Kshuradhara, Kṣuradhāra, Kshura-dhara: 3 definitions

Introduction

Kshuradhara means something in Buddhism, Pali, Hinduism, Sanskrit. If you want to know the exact meaning, history, etymology or English translation of this term then check out the descriptions on this page. Add your comment or reference to a book if you want to contribute to this summary article.

The Sanskrit term Kṣuradhāra can be transliterated into English as Ksuradhara or Kshuradhara, using the IAST transliteration scheme (?).

In Buddhism

Tibetan Buddhism (Vajrayana or tantric Buddhism)

Source: academia.edu: The Structure and Meanings of the Heruka Maṇḍala

Kṣuradhāra (क्षुरधार) is the name of a Vīra (hero) who, together with the Ḍākinī named Kṣuradhārī forms one of the 36 pairs situated in the Cittacakra, according to the 10th century Ḍākārṇava chapter 15. Accordingly, the cittacakra refers to one of the three divisions of the nirmāṇa-puṭa (‘emanation layer’), situated in the Herukamaṇḍala. The 36 pairs of Ḍākinīs and Vīras [viz., Kṣuradhāra] are black in color; they each have one face and four arms; they hold a skull bowl, a skull staff, a small drum, and a knife.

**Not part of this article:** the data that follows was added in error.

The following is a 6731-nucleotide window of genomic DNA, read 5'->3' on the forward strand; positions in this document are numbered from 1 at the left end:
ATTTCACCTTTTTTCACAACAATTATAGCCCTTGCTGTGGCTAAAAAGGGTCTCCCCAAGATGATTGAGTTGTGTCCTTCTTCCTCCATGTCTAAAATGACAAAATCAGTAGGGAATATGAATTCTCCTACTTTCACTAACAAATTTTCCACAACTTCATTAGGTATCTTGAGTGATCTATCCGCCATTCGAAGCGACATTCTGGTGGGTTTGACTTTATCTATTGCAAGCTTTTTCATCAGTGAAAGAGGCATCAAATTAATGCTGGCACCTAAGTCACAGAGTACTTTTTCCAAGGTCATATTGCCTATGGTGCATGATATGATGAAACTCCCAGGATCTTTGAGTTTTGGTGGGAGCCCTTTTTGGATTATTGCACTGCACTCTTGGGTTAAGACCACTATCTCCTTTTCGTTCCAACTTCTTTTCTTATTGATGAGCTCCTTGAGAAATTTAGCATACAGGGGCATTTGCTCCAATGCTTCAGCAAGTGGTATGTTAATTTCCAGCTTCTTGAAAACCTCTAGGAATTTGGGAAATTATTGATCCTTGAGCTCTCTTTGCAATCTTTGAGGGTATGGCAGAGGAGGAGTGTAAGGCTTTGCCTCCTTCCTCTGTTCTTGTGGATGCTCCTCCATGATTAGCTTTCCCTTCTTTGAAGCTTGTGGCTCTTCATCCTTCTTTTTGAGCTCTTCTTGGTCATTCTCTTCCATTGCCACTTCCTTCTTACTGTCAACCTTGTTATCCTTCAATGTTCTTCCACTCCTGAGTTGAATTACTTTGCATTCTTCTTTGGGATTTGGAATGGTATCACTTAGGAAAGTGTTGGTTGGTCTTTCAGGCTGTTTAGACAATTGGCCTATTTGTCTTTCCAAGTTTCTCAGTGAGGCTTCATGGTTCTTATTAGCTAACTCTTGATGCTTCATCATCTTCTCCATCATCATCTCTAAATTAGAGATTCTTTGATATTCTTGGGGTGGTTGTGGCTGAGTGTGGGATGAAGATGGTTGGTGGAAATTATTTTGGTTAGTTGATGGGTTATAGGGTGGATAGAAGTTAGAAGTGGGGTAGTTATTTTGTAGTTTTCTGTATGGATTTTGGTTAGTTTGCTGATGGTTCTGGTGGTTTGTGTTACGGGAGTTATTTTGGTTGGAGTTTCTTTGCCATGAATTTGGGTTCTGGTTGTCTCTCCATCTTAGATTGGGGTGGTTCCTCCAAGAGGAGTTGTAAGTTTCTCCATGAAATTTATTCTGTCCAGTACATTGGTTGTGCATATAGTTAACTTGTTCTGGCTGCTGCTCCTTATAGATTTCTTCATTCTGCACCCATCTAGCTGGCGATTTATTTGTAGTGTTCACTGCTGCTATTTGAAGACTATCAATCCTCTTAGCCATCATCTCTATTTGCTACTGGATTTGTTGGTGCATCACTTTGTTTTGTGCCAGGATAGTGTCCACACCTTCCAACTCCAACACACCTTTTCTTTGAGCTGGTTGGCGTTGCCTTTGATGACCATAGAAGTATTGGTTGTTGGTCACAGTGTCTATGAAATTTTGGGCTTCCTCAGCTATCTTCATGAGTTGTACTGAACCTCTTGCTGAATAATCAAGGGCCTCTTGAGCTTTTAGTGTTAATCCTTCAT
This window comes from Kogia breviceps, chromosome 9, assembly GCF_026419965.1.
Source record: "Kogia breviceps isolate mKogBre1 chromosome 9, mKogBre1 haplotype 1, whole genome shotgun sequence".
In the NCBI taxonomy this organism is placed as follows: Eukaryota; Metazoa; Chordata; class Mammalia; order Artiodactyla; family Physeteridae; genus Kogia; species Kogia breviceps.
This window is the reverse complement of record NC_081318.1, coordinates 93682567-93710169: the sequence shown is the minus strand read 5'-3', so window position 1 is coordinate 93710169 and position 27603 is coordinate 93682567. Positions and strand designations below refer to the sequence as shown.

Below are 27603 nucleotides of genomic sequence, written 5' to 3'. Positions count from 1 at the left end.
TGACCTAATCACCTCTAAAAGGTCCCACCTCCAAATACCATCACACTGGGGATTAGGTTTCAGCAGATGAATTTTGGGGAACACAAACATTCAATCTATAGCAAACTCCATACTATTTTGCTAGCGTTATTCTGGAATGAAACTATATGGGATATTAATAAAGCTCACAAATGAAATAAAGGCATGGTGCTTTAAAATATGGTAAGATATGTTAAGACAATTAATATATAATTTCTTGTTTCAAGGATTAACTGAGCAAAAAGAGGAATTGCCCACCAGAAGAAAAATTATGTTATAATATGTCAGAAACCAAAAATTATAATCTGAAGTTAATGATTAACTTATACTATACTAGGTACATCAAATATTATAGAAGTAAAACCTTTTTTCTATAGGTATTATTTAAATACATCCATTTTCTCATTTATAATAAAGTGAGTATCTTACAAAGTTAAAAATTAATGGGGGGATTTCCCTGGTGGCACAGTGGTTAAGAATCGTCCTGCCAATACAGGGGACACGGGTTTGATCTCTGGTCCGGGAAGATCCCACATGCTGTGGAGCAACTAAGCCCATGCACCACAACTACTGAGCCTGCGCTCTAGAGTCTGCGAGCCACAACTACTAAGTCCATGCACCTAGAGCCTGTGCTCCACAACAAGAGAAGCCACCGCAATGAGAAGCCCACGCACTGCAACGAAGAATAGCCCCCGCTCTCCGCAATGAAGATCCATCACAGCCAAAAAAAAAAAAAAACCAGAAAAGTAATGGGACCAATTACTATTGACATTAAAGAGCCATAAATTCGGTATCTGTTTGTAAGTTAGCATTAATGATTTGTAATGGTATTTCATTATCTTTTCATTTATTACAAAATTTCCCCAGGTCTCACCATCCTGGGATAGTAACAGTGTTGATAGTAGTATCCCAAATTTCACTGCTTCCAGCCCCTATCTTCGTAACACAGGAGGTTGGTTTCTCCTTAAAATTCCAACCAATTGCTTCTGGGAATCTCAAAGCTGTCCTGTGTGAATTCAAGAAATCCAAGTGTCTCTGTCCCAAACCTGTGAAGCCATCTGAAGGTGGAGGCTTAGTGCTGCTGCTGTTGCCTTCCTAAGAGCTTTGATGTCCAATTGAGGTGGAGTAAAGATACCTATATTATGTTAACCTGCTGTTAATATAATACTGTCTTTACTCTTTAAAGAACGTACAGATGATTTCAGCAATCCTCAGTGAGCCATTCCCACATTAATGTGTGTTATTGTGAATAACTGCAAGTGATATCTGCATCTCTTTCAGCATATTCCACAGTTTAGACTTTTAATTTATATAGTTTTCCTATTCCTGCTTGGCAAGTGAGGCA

Tibetan Buddhism book cover
context information

Tibetan Buddhism includes schools such as Nyingma, Kadampa, Kagyu and Gelug. Their primary canon of literature is divided in two broad categories: The Kangyur, which consists of Buddha’s words, and the Tengyur, which includes commentaries from various sources. Esotericism and tantra techniques (vajrayāna) are collected indepently.

Discover the meaning of kshuradhara or ksuradhara in the context of Tibetan Buddhism from relevant books on Exotic India

Languages of India and abroad

Sanskrit-English dictionary

[«previous (K) next»] — Kshuradhara in Sanskrit glossary
Source: DDSA: The practical Sanskrit-English dictionary

Kṣuradhāra (क्षुरधार).—a. as sharp as a razor.

Kṣuradhāra is a Sanskrit compound consisting of the terms kṣura and dhāra (धार).

context information

Sanskrit, also spelled संस्कृतम् (saṃskṛtam), is an ancient language of India commonly seen as the grandmother of the Indo-European language family. Closely allied with Prakrit and Pali, Sanskrit is more exhaustive in both grammar and terms and has the most extensive collection of literature in the world, greatly surpassing its sister-languages Greek and Latin.

Discover the meaning of kshuradhara or ksuradhara in the context of Sanskrit from relevant books on Exotic India

See also (Relevant definitions)

Relevant text

Like what you read? Consider supporting this website: